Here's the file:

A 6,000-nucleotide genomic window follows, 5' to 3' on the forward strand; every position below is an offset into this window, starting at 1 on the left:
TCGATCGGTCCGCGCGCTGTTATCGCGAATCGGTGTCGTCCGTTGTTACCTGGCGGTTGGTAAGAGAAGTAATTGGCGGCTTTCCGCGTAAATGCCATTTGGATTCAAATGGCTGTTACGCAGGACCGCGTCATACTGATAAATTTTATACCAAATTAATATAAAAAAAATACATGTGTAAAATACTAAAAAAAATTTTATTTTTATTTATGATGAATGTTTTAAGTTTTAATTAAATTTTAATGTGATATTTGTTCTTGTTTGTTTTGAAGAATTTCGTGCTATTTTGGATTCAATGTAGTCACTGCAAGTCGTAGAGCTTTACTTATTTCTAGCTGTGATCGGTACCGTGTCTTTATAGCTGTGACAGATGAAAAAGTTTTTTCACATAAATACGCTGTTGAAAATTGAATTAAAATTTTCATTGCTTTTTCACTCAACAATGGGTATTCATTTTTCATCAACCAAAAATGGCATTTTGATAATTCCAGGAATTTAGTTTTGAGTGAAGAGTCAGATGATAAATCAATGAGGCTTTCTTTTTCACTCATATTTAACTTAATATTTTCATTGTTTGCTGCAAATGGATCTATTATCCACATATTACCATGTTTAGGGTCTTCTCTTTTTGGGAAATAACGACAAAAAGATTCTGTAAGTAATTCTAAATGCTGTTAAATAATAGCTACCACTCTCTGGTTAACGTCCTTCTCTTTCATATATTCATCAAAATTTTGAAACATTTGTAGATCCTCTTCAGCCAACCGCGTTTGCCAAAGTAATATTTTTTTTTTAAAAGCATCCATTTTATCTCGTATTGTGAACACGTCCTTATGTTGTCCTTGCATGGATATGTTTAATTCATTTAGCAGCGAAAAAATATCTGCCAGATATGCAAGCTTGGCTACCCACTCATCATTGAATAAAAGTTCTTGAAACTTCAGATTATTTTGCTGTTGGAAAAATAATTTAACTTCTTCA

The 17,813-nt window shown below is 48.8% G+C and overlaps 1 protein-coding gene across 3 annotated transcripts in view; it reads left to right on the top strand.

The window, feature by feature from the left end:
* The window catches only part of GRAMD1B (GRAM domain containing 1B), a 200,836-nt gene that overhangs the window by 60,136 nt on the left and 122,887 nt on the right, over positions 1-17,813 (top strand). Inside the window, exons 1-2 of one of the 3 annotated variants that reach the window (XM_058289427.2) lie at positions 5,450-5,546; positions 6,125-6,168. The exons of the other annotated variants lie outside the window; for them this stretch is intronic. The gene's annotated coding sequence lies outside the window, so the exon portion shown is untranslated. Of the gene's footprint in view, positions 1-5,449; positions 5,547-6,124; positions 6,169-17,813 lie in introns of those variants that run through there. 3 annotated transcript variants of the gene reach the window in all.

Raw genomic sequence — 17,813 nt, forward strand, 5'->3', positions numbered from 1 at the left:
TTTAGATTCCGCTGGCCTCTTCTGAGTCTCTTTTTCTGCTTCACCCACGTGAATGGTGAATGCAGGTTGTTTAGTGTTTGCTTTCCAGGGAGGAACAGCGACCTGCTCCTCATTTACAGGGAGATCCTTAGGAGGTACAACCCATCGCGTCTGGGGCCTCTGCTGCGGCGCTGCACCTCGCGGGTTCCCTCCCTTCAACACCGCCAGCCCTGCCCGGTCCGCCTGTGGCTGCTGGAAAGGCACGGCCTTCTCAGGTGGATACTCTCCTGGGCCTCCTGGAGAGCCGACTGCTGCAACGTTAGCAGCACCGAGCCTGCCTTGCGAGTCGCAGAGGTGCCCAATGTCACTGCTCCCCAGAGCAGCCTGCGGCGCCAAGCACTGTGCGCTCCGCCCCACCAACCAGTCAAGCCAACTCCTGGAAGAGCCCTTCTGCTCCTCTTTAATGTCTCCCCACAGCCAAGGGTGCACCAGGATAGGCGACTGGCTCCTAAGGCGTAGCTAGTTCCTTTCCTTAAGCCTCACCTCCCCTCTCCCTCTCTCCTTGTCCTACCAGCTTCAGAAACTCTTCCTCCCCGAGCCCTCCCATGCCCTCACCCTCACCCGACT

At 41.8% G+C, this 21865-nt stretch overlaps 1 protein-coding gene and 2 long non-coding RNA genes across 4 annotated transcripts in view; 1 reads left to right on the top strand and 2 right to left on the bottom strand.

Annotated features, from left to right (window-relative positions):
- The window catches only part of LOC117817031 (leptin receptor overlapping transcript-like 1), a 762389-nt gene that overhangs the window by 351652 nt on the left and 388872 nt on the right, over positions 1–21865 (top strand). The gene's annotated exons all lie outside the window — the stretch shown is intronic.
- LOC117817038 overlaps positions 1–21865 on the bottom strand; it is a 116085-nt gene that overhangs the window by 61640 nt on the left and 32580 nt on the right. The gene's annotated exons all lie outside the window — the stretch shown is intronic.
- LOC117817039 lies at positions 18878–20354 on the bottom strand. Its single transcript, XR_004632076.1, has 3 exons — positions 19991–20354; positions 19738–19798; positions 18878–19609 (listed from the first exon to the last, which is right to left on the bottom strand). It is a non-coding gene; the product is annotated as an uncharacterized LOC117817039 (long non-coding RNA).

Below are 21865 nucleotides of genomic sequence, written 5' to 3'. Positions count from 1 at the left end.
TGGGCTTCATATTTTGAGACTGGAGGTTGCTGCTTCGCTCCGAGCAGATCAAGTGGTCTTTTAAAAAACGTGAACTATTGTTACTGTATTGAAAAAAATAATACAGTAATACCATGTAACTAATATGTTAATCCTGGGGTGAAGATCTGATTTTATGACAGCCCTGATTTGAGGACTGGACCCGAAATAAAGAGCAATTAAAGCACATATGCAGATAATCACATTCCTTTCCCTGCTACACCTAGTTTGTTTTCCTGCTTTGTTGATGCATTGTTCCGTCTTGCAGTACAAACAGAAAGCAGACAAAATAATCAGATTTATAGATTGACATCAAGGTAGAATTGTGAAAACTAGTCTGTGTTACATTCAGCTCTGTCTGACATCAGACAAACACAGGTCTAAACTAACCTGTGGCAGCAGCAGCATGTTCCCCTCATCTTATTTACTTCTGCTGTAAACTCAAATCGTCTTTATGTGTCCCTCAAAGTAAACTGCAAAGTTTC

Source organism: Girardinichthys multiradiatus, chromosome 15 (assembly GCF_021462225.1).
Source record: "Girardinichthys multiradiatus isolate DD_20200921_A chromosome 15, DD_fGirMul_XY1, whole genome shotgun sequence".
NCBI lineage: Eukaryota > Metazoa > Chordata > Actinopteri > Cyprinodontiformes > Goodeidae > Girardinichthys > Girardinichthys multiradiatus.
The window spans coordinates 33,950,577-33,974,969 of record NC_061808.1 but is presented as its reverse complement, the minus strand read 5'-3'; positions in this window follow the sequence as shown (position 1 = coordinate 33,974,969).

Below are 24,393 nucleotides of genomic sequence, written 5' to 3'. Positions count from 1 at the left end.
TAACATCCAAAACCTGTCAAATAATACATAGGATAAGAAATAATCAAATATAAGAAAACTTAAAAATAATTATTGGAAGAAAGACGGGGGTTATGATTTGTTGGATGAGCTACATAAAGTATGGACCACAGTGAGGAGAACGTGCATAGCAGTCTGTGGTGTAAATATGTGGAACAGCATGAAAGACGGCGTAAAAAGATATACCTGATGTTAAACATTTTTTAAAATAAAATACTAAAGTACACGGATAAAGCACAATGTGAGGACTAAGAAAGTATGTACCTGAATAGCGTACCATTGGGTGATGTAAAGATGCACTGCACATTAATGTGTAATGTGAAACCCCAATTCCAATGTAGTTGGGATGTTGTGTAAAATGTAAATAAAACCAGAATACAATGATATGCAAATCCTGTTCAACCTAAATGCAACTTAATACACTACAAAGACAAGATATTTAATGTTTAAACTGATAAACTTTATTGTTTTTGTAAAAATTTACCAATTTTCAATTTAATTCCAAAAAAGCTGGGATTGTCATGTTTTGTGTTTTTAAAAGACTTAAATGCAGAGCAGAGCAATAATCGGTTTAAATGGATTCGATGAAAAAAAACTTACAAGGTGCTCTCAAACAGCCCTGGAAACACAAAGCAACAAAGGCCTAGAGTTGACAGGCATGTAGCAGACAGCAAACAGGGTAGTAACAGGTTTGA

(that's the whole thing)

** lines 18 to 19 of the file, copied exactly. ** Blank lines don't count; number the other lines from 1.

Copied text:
The window spans coordinates 33,950,577-33,974,969 of record NC_061808.1 but is presented as its reverse complement, the minus strand read 5'-3'; positions in this window follow the sequence as shown (position 1 = coordinate 33,974,969).

Below are 24,393 nucleotides of genomic sequence, written 5' to 3'. Positions count from 1 at the left end.